// Some APIs can only be used after this event occurs.
app.on('ready', createWindow)

// Quit when all windows are closed.
app.on('window-all-closed', () => {
    // On macOS it is common for applications and their menu bar
    // to stay active until the user quits explicitly with Cmd + Q
    if (process.platform !== 'darwin') {
        app.quit()
    }
})

app.on('activate', () => {
    // On macOS it's common to re-create a window in the app when the
    // dock icon is clicked and there are no other windows open.
    if (win === null) {
        createWindow()
    }
})


// In this file you can include the rest of your app's specific main process
// code. You can also put them in separate files and require them here.

If the above JavaScript looks familiar, it is because it was taken directly from the Electron Quick Start. The main.js file will have all of our “backend” Node.js logic and the index.html file will have all of our “frontend” Vue.js HTML markup and JavaScript code.

For a sanity check, our project should have the following structure:

static
    css
        bootstrap.min.css
        app.css
        // ...
    fonts
        // ...
    js
        // ...
index.html
main.js
package.json

Now we can worry about adding our Node.js logic which will do the heavy lifting when it comes to Ripple.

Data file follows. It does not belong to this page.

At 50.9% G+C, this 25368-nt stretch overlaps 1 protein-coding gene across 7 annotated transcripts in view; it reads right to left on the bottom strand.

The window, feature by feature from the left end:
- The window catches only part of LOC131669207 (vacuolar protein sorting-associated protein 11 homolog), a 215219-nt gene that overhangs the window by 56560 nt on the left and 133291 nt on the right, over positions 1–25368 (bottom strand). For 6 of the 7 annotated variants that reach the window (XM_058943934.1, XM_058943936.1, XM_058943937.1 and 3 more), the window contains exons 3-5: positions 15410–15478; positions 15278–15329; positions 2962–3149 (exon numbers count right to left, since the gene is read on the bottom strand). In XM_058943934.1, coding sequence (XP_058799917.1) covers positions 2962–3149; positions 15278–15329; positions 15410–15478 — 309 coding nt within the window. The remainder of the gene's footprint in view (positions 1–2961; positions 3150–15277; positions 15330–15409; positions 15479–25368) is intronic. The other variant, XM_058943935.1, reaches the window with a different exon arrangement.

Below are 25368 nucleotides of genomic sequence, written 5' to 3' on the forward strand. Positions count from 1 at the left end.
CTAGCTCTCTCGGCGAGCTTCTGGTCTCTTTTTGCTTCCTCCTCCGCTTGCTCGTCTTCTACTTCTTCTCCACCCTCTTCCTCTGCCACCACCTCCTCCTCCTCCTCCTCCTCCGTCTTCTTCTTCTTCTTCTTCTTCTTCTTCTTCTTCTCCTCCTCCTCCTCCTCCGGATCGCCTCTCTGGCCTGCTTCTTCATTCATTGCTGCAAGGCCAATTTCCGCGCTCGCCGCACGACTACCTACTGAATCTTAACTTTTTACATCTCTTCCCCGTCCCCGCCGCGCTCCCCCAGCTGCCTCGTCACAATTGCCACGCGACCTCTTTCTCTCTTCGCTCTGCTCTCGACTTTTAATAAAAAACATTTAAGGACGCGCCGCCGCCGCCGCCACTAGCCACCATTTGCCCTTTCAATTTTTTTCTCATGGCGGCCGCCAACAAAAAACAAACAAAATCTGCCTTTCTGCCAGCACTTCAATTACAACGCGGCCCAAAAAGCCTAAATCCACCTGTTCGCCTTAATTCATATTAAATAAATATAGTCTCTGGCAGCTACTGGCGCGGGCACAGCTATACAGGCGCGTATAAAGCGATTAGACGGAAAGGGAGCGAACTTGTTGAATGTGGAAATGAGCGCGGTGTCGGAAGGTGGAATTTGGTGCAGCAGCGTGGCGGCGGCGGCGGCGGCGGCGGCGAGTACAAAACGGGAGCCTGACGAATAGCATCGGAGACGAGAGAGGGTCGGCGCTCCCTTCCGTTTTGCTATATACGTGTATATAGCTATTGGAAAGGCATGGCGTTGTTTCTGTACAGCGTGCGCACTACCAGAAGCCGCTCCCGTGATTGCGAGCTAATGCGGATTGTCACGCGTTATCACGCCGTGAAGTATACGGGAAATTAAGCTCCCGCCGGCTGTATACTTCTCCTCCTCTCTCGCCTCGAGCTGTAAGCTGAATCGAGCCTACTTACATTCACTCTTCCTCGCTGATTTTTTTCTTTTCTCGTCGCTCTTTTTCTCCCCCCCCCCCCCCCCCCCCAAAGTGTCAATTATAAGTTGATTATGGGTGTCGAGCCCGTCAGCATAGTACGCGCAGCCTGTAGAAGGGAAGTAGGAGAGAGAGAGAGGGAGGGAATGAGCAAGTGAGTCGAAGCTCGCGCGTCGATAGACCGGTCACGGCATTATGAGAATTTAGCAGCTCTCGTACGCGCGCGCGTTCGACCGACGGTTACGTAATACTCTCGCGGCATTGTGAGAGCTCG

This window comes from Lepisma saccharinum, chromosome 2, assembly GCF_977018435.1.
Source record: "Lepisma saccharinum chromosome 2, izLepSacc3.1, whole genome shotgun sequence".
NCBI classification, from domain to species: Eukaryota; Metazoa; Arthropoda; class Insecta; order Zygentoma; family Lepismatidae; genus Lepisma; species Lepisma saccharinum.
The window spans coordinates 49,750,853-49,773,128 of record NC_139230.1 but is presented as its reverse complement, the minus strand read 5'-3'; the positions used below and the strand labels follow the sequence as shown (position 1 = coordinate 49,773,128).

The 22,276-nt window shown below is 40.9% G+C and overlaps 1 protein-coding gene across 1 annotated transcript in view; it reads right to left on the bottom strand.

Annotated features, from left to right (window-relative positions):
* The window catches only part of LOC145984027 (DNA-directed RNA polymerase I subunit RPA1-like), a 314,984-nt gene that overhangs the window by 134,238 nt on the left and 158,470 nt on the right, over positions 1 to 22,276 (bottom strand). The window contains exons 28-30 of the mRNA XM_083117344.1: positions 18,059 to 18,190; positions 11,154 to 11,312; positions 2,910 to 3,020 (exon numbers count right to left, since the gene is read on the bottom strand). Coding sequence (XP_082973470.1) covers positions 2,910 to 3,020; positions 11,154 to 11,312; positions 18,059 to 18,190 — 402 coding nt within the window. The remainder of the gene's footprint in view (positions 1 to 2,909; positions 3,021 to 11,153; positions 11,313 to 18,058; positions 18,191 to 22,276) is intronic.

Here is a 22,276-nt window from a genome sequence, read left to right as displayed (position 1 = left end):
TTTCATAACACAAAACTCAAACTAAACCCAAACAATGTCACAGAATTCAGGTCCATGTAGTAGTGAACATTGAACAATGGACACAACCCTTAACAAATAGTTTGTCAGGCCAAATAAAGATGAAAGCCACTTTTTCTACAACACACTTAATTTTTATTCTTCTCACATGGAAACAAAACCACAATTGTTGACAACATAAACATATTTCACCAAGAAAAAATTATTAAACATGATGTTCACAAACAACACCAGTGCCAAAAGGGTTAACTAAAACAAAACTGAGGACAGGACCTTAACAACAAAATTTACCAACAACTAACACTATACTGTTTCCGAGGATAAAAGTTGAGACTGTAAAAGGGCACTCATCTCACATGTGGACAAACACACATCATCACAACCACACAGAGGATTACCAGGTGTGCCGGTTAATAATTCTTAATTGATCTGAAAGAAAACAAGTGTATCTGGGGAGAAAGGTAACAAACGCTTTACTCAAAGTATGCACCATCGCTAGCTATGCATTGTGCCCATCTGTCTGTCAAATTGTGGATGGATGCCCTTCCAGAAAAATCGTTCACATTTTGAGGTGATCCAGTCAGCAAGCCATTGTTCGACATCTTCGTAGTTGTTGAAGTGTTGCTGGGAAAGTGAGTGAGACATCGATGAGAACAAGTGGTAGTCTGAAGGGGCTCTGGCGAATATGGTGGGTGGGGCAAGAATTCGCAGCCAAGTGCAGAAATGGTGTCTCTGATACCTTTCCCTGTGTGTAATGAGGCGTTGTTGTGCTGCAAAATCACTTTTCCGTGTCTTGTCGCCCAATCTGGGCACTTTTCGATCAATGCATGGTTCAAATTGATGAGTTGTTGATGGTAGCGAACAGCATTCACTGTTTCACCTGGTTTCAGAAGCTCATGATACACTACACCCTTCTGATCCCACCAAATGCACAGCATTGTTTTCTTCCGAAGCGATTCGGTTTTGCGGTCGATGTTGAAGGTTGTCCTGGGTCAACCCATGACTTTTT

Communicating with the CoinMarketCap API and the Ripple Servers

When it comes to our application, we’ll be using the CoinMarketCap API to track the price of XRP and other metrics about it. We’ll be using ripple-lib to track information about our wallet.

To make this possible, we need a few Node.js dependencies. From the command line, execute the following:

npm install ripple-lib request --save

The request package will allow us to make HTTP requests to the CoinMarketCap API from Node.js. More information on making HTTP requests in Node.js can be found in a previous tutorial I wrote on the topic titled, Consume Remote API Data from within a Node.js Application.

Open the project’s main.js file so we can import and configure the dependencies:

const RippleAPI = require("ripple-lib").RippleAPI;
const Request = require("request");

With dependencies imported, we need to initialize them. In reality, we just need to define the Ripple servers for later use. This can be done by doing the following:

const api = new RippleAPI({server: 'wss://s1.ripple.com:443'});
const address = 'r3qpzJaUnhRqBgvXwC26Mk6jGpRi89Aoin';

The address variable is the public address of your XRP wallet. While the ripple-lib package could create an address for us, I already had one that I wanted to use.

At the bottom of your main.js file, we can create the functions that will get our wallet value and the market value of Ripple:

// In this file you can include the rest of your app's specific main process
// code. You can also put them in separate files and require them here.

exports.address = address;

exports.getRippleWalletValue = () => {
    return new Promise((resolve, reject) => {